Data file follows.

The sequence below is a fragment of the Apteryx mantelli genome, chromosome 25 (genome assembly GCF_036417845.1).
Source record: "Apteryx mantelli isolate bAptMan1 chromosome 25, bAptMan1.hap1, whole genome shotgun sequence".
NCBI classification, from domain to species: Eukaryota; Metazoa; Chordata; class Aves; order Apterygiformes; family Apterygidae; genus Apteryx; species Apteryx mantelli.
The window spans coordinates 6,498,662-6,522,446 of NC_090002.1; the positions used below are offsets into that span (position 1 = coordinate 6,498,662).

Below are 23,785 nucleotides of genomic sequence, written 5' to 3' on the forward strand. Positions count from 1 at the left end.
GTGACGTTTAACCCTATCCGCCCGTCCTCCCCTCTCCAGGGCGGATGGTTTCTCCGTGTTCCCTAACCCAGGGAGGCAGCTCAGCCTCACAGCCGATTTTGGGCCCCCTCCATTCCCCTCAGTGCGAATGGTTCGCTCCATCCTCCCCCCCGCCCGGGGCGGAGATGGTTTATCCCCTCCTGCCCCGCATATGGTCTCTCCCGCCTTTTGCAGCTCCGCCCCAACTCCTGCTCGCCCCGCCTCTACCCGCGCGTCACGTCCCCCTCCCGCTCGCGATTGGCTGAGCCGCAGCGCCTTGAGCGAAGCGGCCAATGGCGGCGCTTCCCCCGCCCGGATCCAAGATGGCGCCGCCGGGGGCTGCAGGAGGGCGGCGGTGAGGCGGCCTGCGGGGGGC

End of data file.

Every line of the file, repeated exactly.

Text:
The sequence below is a fragment of the Apteryx mantelli genome, chromosome 25 (genome assembly GCF_036417845.1).
Source record: "Apteryx mantelli isolate bAptMan1 chromosome 25, bAptMan1.hap1, whole genome shotgun sequence".
NCBI classification, from domain to species: Eukaryota; Metazoa; Chordata; class Aves; order Apterygiformes; family Apterygidae; genus Apteryx; species Apteryx mantelli.
The window spans coordinates 6,498,662-6,522,446 of NC_090002.1; the positions used below are offsets into that span (position 1 = coordinate 6,498,662).

Below are 23,785 nucleotides of genomic sequence, written 5' to 3' on the forward strand. Positions count from 1 at the left end.
GTGACGTTTAACCCTATCCGCCCGTCCTCCCCTCTCCAGGGCGGATGGTTTCTCCGTGTTCCCTAACCCAGGGAGGCAGCTCAGCCTCACAGCCGATTTTGGGCCCCCTCCATTCCCCTCAGTGCGAATGGTTCGCTCCATCCTCCCCCCCGCCCGGGGCGGAGATGGTTTATCCCCTCCTGCCCCGCATATGGTCTCTCCCGCCTTTTGCAGCTCCGCCCCAACTCCTGCTCGCCCCGCCTCTACCCGCGCGTCACGTCCCCCTCCCGCTCGCGATTGGCTGAGCCGCAGCGCCTTGAGCGAAGCGGCCAATGGCGGCGCTTCCCCCGCCCGGATCCAAGATGGCGCCGCCGGGGGCTGCAGGAGGGCGGCGGTGAGGCGGCCTGCGGGGGGC